…of Cabinetry and Wood Work
The beginning of the end of remodeling the interior cabinetry is in sight, which is very good. There is so much else to do that is critical for a small boat heading offshore that projects to remodel cabinetry need to be done and behind us. But, safe and secure lockers with doors that are easily accessible contribute to smooth ADL’s and happier crew. Larger, complex projects are done. But it’s a boat, and boats have no straight lines or square corners, and there is nothing simple about cabinetry on a boat. Errors, and subsequent corrections, keep one humble, if not always mild mannered. Complicated Wood Joinery
Building the chart drawers took a bit of time. In the interests of getting off the dock in 2010 for the Hawaii trip, this project was set aside at the time. Now that the drawers are completed, we can stow many more paper charts. Each drawer is sized to fit nautical charts folded once in half, essentially 37″ by 28″. Why paper in this day of electronic everything, you ask? We do have an electronic chart plotter connected to GPS and digital charts, but the simple answer is that reading paper charts doesn’t require electricity. Also, we like to use the small-scale charts covering large areas to do our route planning and DR (deduced reckoning) notations. Yes, it’s anachronistic, but fun, and no electricity is required! There’s probably a future blog on adventures in nautical cartography for more on this topic.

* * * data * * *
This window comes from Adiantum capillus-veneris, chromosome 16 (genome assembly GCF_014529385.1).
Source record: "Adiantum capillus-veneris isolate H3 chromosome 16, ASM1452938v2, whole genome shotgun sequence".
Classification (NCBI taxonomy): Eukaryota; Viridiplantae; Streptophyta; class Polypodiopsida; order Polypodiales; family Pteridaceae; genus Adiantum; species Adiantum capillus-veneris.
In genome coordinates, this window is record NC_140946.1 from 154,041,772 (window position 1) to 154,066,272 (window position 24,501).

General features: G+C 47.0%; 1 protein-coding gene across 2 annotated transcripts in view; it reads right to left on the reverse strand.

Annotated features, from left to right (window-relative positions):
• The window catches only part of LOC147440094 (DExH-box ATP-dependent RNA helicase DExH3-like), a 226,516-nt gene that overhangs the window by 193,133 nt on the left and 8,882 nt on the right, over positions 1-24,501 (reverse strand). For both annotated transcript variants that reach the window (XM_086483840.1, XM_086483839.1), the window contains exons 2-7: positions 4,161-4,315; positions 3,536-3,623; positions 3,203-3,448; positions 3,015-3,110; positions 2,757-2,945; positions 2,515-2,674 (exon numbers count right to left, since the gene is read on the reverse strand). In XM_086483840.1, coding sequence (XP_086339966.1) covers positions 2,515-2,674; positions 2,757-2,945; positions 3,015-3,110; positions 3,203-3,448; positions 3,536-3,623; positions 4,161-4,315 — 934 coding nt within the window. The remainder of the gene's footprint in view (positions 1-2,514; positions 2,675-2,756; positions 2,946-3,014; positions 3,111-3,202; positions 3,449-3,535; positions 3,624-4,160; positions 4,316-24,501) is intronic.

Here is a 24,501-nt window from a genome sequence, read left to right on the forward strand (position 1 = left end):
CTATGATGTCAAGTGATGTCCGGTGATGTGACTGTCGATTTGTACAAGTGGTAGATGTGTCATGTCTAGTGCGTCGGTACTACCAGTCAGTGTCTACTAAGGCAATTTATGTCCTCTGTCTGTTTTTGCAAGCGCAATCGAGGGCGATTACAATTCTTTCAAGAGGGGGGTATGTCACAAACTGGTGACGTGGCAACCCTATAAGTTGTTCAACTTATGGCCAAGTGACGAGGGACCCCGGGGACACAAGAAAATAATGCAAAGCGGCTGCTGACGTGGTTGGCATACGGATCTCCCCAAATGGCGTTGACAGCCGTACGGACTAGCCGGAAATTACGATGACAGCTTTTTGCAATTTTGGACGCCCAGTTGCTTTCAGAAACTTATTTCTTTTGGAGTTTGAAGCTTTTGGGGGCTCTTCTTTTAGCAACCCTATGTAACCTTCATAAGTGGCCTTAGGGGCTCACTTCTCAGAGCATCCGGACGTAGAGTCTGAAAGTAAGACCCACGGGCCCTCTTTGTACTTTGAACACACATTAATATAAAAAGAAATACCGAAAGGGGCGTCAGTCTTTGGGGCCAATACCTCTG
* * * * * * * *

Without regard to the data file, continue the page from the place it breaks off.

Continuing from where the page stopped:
A variety of small things converged to force a remodel of the instrument panel “dashboard” above the chart table. Although the old chart plotter was going strong, it had a few annoying software deficiencies that only showed up navigating in the open ocean. It was time to buy new electronic charts for the South Pacific, and I wasn’t entirely happy with the brand of charts it used. So we bought a new, slightly larger, chart plotter that takes a different brand of charts.
Also, we decided to install a SSB/HAM HF (single side band/amateur band high frequency) radio to allow long-distance radio communication across oceans as well as downloading weather data. Both of these additions required rearranging the display heads on the instrument panel, which meant a cutting out a new instrument panel altogether. It’s actually much better now. Like the electrical distribution panel, all the displays are on piece of panel hinged at the bottom. This makes accessing and working on the wiring behind the panel much easier. The old panels came to 277½ square inches. The new on is 506¼ square inches. A net increase of 228¾ square inches or an 82.4% improvement.
Now, on to equipment installation, calibration, and testing. I wonder what that will bring.